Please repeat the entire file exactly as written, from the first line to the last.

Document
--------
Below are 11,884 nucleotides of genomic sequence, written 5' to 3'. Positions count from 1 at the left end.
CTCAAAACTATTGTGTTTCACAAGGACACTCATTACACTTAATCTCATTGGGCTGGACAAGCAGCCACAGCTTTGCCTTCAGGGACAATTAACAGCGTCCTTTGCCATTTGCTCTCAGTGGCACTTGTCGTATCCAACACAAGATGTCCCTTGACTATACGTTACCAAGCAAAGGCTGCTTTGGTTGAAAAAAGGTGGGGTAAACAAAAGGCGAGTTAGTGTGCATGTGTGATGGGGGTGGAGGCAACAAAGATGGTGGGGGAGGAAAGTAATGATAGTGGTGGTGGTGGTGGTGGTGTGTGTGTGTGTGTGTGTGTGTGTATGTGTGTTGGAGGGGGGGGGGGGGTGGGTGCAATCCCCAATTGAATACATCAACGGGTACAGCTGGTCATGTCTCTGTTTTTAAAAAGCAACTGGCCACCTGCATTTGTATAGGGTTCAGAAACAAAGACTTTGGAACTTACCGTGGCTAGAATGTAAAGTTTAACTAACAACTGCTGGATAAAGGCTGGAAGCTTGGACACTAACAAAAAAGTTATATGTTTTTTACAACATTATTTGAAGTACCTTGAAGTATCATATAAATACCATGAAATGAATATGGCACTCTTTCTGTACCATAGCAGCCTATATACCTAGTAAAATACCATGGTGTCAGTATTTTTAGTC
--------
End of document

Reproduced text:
Below are 11,884 nucleotides of genomic sequence, written 5' to 3'. Positions count from 1 at the left end.
CTCAAAACTATTGTGTTTCACAAGGACACTCATTACACTTAATCTCATTGGGCTGGACAAGCAGCCACAGCTTTGCCTTCAGGGACAATTAACAGCGTCCTTTGCCATTTGCTCTCAGTGGCACTTGTCGTATCCAACACAAGATGTCCCTTGACTATACGTTACCAAGCAAAGGCTGCTTTGGTTGAAAAAAGGTGGGGTAAACAAAAGGCGAGTTAGTGTGCATGTGTGATGGGGGTGGAGGCAACAAAGATGGTGGGGGAGGAAAGTAATGATAGTGGTGGTGGTGGTGGTGGTGTGTGTGTGTGTGTGTGTGTGTGTATGTGTGTTGGAGGGGGGGGGGGGGTGGGTGCAATCCCCAATTGAATACATCAACGGGTACAGCTGGTCATGTCTCTGTTTTTAAAAAGCAACTGGCCACCTGCATTTGTATAGGGTTCAGAAACAAAGACTTTGGAACTTACCGTGGCTAGAATGTAAAGTTTAACTAACAACTGCTGGATAAAGGCTGGAAGCTTGGACACTAACAAAAAAGTTATATGTTTTTTACAACATTATTTGAAGTACCTTGAAGTATCATATAAATACCATGAAATGAATATGGCACTCTTTCTGTACCATAGCAGCCTATATACCTAGTAAAATACCATGGTGTCAGTATTTTTAGTC